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Dietary And Blood Cholesterols: What To Know


scientific advisory from the AHA indicates there is no proven link between the risk of cardiovascular disease (CVD) and dietary cholesterol.

However, a heart-healthy diet and lifestyle may help a person maintain optimum cardiovascular health. Individuals can work with their doctor to manage any personal factors that could affect their cholesterol levels.

Blood cholesterol and dietary cholesterol

Cholesterol is a fatty, waxy substance created by the liver. It has several purposes, including making hormones and vitamin D and carrying them through the body via the bloodstream. It also contributes to cell membrane structure.

Generally, the body makes enough cholesterol to satisfy its needs. However, a person’s diet may contribute additional cholesterol, depending on the food included in the diet.

Types of cholesterol

There are two different types of cholesterol:

Low-density lipoprotein (LDL) cholesterol: This is sometimes called “bad cholesterol.” It is made by the body and exists in some food sources such as red meat and dairy products. It helps carry cholesterol through the bloodstream. If there is too much LDL cholesterol in a person’s blood, it may attach to the walls of the blood vessels and form plaques. These plaques may narrow the usable space in the blood vessel and reduce blood flow.

High-density lipoprotein (HDL) cholesterol: This is sometimes called “good cholesterol” and may have a protective effect on the heart. It picks up extra cholesterol to carry it out of the bloodstream and back to the liver, where it may be recycled or eliminated.

Dietary cholesterol

Dietary cholesterol comes from some foods, such as eggs, dairy products, meat, and shellfish.

In the past, dietary guidelines recommended limiting the consumption of dietary cholesterol to 300 mg/day. However, a review of current research shows no evidence that dietary cholesterol increases the risk of heart disease in healthy individuals.

Although dietary cholesterol has no proven effect on cardiovascular health, a person’s doctor may advise them to reduce their intake of saturated fat, and increase their intake of fruits, vegetables, and fiber.

Limiting dietary cholesterol 

The Centers for Disease Control and Prevention (CDC) note that the body makes all the cholesterol it needs, which is a reason why medical professionals generally recommend a healthy diet with a minimum of dietary cholesterol. Such a diet may reduce the risk of CVD.

Heart-healthy diet

According to the AHA science advisory, diets such as the DASH or Mediterranean diet are examples of healthy eating patterns as they are low in dietary cholesterol. Such diets emphasize the following food groups:

  • vegetables
  • fruits
  • whole grains
  • nuts
  • seeds
  • low or fat-free dairy
  • lean proteins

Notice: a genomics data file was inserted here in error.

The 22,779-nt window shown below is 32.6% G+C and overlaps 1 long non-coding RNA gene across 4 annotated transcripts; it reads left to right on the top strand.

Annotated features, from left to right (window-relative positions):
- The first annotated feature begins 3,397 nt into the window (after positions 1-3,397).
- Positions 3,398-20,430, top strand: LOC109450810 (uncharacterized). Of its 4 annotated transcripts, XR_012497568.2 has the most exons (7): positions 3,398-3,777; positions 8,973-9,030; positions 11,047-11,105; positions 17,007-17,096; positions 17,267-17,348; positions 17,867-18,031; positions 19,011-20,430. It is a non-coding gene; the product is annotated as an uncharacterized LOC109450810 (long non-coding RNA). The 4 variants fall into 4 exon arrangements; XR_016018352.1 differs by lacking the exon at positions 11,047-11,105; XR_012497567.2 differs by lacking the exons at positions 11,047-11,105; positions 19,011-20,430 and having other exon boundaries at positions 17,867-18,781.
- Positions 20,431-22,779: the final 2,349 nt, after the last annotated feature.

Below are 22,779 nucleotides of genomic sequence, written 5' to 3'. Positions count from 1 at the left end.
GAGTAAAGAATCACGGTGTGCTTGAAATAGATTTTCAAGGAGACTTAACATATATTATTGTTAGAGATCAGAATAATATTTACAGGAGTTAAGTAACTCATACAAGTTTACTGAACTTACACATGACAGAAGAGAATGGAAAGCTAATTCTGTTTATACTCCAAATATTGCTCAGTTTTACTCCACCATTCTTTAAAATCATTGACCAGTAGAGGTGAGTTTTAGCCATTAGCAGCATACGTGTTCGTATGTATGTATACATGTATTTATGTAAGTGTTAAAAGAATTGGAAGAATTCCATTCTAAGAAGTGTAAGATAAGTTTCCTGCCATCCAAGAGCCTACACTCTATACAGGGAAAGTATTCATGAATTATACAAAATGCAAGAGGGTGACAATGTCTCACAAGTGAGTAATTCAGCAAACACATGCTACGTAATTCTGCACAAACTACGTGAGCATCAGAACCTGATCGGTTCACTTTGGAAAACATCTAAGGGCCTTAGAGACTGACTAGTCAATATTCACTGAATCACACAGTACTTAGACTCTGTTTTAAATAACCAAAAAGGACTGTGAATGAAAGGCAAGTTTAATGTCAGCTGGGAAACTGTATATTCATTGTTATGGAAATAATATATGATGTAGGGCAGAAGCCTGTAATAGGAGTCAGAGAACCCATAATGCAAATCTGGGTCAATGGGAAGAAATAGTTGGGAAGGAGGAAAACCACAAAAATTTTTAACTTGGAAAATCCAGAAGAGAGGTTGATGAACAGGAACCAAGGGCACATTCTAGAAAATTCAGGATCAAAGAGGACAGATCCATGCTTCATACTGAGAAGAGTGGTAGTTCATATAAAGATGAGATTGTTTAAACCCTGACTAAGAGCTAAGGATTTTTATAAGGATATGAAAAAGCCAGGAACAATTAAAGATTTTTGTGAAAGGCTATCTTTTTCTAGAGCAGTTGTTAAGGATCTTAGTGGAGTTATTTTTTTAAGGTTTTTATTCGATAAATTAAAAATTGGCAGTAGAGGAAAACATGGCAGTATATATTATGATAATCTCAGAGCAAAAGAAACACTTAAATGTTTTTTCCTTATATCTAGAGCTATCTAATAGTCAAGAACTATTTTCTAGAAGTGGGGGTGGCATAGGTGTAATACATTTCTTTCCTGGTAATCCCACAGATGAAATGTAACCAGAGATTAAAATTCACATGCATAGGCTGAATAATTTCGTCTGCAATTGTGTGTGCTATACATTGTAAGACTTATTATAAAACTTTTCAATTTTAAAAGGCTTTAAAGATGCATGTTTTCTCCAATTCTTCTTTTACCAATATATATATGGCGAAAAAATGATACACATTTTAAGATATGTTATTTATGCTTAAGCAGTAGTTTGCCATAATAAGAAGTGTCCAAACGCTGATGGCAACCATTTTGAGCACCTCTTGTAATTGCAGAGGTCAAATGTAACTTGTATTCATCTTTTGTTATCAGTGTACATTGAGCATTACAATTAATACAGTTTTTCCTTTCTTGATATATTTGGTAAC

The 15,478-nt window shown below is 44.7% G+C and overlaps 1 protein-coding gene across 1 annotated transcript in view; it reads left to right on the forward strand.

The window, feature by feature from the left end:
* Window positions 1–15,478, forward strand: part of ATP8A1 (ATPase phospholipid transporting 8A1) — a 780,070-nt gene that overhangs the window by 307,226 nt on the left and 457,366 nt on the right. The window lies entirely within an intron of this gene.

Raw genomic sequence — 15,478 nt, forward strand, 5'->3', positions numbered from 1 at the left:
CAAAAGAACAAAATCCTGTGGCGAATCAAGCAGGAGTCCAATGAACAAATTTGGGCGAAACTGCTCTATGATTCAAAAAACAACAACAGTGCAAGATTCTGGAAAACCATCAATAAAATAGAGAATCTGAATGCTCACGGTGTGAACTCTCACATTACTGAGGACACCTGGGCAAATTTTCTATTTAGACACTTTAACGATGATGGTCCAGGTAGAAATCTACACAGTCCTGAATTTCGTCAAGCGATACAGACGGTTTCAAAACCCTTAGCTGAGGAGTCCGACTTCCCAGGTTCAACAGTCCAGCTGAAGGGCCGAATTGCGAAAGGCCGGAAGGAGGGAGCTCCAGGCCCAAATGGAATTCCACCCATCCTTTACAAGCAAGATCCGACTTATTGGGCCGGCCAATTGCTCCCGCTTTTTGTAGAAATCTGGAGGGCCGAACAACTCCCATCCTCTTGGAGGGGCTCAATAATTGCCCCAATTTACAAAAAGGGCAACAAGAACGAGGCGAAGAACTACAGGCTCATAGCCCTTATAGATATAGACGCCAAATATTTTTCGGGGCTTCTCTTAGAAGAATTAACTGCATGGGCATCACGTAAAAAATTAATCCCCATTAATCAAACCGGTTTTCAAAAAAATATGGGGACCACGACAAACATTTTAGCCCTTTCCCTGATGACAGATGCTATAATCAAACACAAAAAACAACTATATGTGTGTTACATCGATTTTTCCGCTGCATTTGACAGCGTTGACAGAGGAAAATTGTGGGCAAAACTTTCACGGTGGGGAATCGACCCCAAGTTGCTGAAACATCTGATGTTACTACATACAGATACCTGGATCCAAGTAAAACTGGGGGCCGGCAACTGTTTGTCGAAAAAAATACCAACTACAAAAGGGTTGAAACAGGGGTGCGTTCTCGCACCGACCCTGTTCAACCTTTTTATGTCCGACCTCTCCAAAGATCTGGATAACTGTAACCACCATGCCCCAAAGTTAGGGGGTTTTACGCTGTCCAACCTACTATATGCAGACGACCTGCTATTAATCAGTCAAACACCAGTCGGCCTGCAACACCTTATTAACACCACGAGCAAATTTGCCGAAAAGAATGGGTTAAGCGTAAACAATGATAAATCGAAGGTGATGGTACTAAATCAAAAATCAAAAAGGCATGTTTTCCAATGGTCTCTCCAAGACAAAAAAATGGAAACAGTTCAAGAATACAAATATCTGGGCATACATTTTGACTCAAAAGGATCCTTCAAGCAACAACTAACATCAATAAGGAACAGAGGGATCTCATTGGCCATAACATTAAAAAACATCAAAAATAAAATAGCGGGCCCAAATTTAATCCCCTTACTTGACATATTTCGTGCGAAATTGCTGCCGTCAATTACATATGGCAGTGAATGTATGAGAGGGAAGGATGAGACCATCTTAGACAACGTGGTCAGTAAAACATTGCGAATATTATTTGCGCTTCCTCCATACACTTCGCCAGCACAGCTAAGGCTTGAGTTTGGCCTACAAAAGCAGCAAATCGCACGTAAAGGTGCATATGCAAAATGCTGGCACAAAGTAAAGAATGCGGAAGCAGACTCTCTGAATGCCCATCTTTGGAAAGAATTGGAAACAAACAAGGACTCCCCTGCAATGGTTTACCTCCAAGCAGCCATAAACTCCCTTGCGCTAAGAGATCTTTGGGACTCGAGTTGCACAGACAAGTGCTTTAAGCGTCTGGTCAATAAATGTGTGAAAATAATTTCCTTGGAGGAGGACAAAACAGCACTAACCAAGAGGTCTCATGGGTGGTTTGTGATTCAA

• liquid vegetable oils


Routine blood tests are recommended to measure cholesterol levels because high cholesterol may not cause symptoms but can lead to health complications. For example, high blood cholesterol can lead to atherosclerosis, which is a condition that develops when plaque builds up inside the blood vessels, causing the arteries to become narrow and hard.

Over time, atherosclerosis may mean a person is at higher risk for heart-related conditions, such as:

A person’s lifestyle, including diet, can affect their cholesterol levels, although there may be other factors, according to the National Heart, Lung and Blood Institute (NIH).

Risk factors

According to the NIH, risk factors for high blood cholesterol can include the following:

  • a person’s age
  • family history
  • genes
  • ethnicity or race
  • biological sex

In some cases, doctors may recommend prescription medications to lower cholesterol.


Cholesterol-lowering medications, such as statins, may be necessary for people with certain conditions including:

A person should consult with their doctor to make sure they are getting the correct medication.


A person can make lifestyle or diet changes that may lower high cholesterol levels, or maintain healthy ones. For example:

  • eating a healthy diet, including limiting foods high in saturated fats
  • getting regular physical activity
  • maintaining a healthy weight
  • avoiding tobacco use
  • limiting alcohol

Getting regularly tested for cholesterol levels can also help monitor change and track long-term progress.

When to contact a doctor 

If a person is unaware of their cholesterol levels, they can visit their doctor to get tested. Otherwise healthy adults should get their cholesterol levels checked every 4 to 6 years, according to the CDC.

Anyone concerned with symptoms may also want to arrange a visit with their doctor. Although high cholesterol does not usually produce symptoms, there may be complications that do.


The body makes all the cholesterol it needs, so a person does not need to get any additional cholesterol from their diet. However, dietary cholesterol does not appear to impact overall cholesterol levels as was previously thought.

Many experts recommend heart-healthy diets and other lifestyle changes that may help reduce cholesterol levels. Anyone concerned about their cholesterol should consult their doctor.